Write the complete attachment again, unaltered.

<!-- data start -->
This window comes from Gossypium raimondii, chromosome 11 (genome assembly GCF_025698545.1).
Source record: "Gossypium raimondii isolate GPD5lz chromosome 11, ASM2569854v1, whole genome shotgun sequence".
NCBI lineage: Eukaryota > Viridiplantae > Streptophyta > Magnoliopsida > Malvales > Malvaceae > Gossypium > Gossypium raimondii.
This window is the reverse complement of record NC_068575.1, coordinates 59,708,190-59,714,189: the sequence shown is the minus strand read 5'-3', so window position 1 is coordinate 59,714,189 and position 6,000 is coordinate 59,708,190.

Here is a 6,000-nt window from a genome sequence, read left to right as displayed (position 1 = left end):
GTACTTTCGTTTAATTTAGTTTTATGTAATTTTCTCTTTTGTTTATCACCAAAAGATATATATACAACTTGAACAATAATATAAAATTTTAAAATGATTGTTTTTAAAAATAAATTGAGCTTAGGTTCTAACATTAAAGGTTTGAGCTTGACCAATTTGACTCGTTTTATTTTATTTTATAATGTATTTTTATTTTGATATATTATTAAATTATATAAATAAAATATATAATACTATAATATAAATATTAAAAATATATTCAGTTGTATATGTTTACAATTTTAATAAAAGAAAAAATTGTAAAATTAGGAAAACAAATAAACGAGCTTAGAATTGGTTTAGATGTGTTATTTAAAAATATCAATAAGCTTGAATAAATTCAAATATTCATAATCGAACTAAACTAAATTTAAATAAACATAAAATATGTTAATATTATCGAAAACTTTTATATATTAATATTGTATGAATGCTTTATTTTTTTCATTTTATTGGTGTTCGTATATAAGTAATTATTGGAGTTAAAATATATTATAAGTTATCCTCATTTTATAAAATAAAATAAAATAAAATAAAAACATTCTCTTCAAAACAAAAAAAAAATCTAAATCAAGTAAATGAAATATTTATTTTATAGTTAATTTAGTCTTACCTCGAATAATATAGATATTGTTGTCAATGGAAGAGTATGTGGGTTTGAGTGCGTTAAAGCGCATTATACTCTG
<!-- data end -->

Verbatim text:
This window comes from Gossypium raimondii, chromosome 11 (genome assembly GCF_025698545.1).
Source record: "Gossypium raimondii isolate GPD5lz chromosome 11, ASM2569854v1, whole genome shotgun sequence".
NCBI lineage: Eukaryota > Viridiplantae > Streptophyta > Magnoliopsida > Malvales > Malvaceae > Gossypium > Gossypium raimondii.
This window is the reverse complement of record NC_068575.1, coordinates 59,708,190-59,714,189: the sequence shown is the minus strand read 5'-3', so window position 1 is coordinate 59,714,189 and position 6,000 is coordinate 59,708,190.

Here is a 6,000-nt window from a genome sequence, read left to right as displayed (position 1 = left end):
GTACTTTCGTTTAATTTAGTTTTATGTAATTTTCTCTTTTGTTTATCACCAAAAGATATATATACAACTTGAACAATAATATAAAATTTTAAAATGATTGTTTTTAAAAATAAATTGAGCTTAGGTTCTAACATTAAAGGTTTGAGCTTGACCAATTTGACTCGTTTTATTTTATTTTATAATGTATTTTTATTTTGATATATTATTAAATTATATAAATAAAATATATAATACTATAATATAAATATTAAAAATATATTCAGTTGTATATGTTTACAATTTTAATAAAAGAAAAAATTGTAAAATTAGGAAAACAAATAAACGAGCTTAGAATTGGTTTAGATGTGTTATTTAAAAATATCAATAAGCTTGAATAAATTCAAATATTCATAATCGAACTAAACTAAATTTAAATAAACATAAAATATGTTAATATTATCGAAAACTTTTATATATTAATATTGTATGAATGCTTTATTTTTTTCATTTTATTGGTGTTCGTATATAAGTAATTATTGGAGTTAAAATATATTATAAGTTATCCTCATTTTATAAAATAAAATAAAATAAAATAAAAACATTCTCTTCAAAACAAAAAAAAAATCTAAATCAAGTAAATGAAATATTTATTTTATAGTTAATTTAGTCTTACCTCGAATAATATAGATATTGTTGTCAATGGAAGAGTATGTGGGTTTGAGTGCGTTAAAGCGCATTATACTCTG